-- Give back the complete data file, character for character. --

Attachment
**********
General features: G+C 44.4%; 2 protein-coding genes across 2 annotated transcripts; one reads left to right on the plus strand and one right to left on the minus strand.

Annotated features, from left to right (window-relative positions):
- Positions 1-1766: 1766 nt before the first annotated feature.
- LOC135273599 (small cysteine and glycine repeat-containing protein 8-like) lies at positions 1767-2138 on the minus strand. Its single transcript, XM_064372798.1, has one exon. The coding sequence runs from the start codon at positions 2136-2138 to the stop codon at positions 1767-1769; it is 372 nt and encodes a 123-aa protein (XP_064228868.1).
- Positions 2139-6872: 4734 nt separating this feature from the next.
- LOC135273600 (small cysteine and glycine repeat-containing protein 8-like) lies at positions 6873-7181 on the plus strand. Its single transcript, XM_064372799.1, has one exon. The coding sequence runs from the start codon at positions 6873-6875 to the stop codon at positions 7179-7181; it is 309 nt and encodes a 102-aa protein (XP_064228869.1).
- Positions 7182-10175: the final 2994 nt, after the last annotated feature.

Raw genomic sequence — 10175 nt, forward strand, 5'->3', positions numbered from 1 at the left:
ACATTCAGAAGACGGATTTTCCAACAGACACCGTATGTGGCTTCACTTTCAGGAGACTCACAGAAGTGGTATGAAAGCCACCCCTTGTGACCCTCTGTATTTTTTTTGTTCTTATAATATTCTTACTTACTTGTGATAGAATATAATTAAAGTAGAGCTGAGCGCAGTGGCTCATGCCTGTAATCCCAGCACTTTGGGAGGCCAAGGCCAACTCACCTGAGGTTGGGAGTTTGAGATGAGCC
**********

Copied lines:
General features: G+C 44.4%; 2 protein-coding genes across 2 annotated transcripts; one reads left to right on the plus strand and one right to left on the minus strand.

Annotated features, from left to right (window-relative positions):
- Positions 1-1766: 1766 nt before the first annotated feature.
- LOC135273599 (small cysteine and glycine repeat-containing protein 8-like) lies at positions 1767-2138 on the minus strand. Its single transcript, XM_064372798.1, has one exon. The coding sequence runs from the start codon at positions 2136-2138 to the stop codon at positions 1767-1769; it is 372 nt and encodes a 123-aa protein (XP_064228868.1).
- Positions 2139-6872: 4734 nt separating this feature from the next.
- LOC135273600 (small cysteine and glycine repeat-containing protein 8-like) lies at positions 6873-7181 on the plus strand. Its single transcript, XM_064372799.1, has one exon. The coding sequence runs from the start codon at positions 6873-6875 to the stop codon at positions 7179-7181; it is 309 nt and encodes a 102-aa protein (XP_064228869.1).
- Positions 7182-10175: the final 2994 nt, after the last annotated feature.

Raw genomic sequence — 10175 nt, forward strand, 5'->3', positions numbered from 1 at the left:
ACATTCAGAAGACGGATTTTCCAACAGACACCGTATGTGGCTTCACTTTCAGGAGACTCACAGAAGTGGTATGAAAGCCACCCCTTGTGACCCTCTGTATTTTTTTTGTTCTTATAATATTCTTACTTACTTGTGATAGAATATAATTAAAGTAGAGCTGAGCGCAGTGGCTCATGCCTGTAATCCCAGCACTTTGGGAGGCCAAGGCCAACTCACCTGAGGTTGGGAGTTTGAGATGAGCC